Paul Harrison, the Environmental Defense Fund's senior director of the Mississippi River, said a new agency -- as opposed to simply a task force -- is likely needed to carry what he expects to be a 50- to 100-year project to completion, as parties come in and out of power and presidential administrations change.
Everglades restoration, for example, which is overseen by a task force and carried out by pre-existing state and federal agencies, languished during the George W. Bush administration, only to be reinvigorated under President Obama, who campaigned on the promise to renew the federal government's stalled commitment.
"As with any government institution, when you're asking them to change things, the bureaucrats will look around and say, 'Do you really mean that?' Nobody in the government ever got in trouble for not doing anything," Harrison said. "That's why you create a TVA or a Port Authority of New York & New Jersey. You create purpose under the law. Then you don't rely on having the politicians putting their shoulder into it."
Landrieu has proposed that such an agency be led by state and federal co-chairmen and immediately begin drawing up a federal-state master plan for coastal protection and restoration based on existing plans. Membership would be presidentially appointed, with Louisiana representation being recommended by the governor. Jurisdiction would cover Louisiana's nine hydrologic basins along the coastline as well as the Mississippi River watershed.
Landrieu also calls for establishing an independent science and engineering program to guide decisionmaking and address technical challenges similar to Deltares, a Dutch-based water institute that researches solutions for deltas, coastal areas and river basins.
The timing may never be better to push through such a plan, given the BP disaster and the president's call, as Landrieu said on NBC's "Meet the Press" on Sunday.
"What the Gulf Coast needs is a long-term restoration plan, and this is the first president that's used those words from the Oval Office," she said. "And that's music to the ears of people who are now up to their knees in oil."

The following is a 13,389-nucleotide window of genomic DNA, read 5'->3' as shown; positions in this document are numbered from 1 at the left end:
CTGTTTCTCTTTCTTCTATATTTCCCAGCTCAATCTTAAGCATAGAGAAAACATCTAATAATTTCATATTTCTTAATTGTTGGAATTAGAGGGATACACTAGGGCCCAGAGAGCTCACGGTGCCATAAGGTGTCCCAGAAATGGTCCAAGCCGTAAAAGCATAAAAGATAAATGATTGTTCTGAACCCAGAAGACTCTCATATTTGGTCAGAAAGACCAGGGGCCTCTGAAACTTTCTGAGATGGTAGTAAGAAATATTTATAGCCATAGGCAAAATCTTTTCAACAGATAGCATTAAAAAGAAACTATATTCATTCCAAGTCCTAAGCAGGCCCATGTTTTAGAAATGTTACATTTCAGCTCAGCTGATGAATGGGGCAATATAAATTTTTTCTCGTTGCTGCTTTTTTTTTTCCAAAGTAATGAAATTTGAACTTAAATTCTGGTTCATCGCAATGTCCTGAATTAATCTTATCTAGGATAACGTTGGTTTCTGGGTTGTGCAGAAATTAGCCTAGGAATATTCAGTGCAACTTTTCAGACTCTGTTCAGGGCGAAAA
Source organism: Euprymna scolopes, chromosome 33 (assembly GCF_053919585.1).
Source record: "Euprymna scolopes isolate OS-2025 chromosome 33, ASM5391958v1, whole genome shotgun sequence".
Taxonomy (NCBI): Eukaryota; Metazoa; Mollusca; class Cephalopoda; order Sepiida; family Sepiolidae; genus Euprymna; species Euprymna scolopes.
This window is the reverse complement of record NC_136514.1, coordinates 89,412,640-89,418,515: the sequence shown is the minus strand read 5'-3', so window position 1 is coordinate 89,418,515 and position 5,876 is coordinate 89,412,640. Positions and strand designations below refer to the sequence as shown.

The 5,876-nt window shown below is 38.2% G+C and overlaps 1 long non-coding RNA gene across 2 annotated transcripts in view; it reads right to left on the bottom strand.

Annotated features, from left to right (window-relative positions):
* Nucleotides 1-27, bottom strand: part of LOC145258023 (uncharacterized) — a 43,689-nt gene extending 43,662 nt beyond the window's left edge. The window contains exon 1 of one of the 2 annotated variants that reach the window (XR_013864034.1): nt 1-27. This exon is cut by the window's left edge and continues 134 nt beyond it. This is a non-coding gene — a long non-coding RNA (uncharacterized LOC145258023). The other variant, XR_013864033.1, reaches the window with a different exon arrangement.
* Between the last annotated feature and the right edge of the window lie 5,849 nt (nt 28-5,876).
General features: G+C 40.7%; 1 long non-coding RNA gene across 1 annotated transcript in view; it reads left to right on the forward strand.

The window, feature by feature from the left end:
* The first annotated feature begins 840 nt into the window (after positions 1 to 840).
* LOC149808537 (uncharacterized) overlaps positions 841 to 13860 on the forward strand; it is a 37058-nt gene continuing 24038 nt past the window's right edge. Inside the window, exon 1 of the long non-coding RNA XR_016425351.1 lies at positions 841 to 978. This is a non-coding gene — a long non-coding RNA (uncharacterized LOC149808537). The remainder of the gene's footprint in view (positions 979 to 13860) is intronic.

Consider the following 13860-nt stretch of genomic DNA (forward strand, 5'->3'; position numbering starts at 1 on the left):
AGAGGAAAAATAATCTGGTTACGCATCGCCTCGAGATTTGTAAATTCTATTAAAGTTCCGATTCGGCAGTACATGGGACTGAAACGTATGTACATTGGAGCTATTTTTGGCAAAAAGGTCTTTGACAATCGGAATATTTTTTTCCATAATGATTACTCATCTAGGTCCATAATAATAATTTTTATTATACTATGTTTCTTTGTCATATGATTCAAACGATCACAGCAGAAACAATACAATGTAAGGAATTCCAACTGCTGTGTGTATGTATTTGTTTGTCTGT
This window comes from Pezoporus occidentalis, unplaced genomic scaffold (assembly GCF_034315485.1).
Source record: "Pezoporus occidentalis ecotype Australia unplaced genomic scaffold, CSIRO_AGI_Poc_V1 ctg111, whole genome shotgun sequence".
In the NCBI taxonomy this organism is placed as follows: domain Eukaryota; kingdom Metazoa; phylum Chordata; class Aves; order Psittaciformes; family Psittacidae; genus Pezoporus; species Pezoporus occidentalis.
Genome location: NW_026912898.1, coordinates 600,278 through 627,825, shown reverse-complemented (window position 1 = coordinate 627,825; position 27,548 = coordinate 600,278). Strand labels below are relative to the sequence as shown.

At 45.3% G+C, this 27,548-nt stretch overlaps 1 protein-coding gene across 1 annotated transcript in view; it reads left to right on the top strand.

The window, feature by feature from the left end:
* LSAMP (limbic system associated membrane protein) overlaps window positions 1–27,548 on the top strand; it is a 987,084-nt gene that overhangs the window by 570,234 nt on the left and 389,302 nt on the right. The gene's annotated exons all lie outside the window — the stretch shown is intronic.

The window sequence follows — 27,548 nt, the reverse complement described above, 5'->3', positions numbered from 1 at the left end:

Click here (pdf) to read Landrieu's white paper.


Bad data must not stop crucial Everglades land buy:  Ray Judah - special by Ray Judah
June 22, 2010
A recent guest opinion by George Wedgworth, president and CEO of the Sugar Cane Growers Cooperative of Florida, to discredit state purchase of 73,000 acres of U.S. Sugar Corporation land south of Lake Okeechobee was deceitful and fundamentally flawed
Mr. Wedgworth suggests that the Comprehensive Everglades Restoration Plan will adequately address the need for storage and treatment of polluted water released from Lake Okeechobee that has caused adverse impact to coastal estuaries on the west and east coast of South Florida.
Unfortunately, the Central and South Florida Flood Control project model used as the basis for Everglades restoration under CERP is seriously flawed because the model incorporated data collected from a 30-year dry cycle between 1965-95. The South Florida Water Management District underestimated the need for water storage to restore the Everglades and properly manage Lake Okeechobee.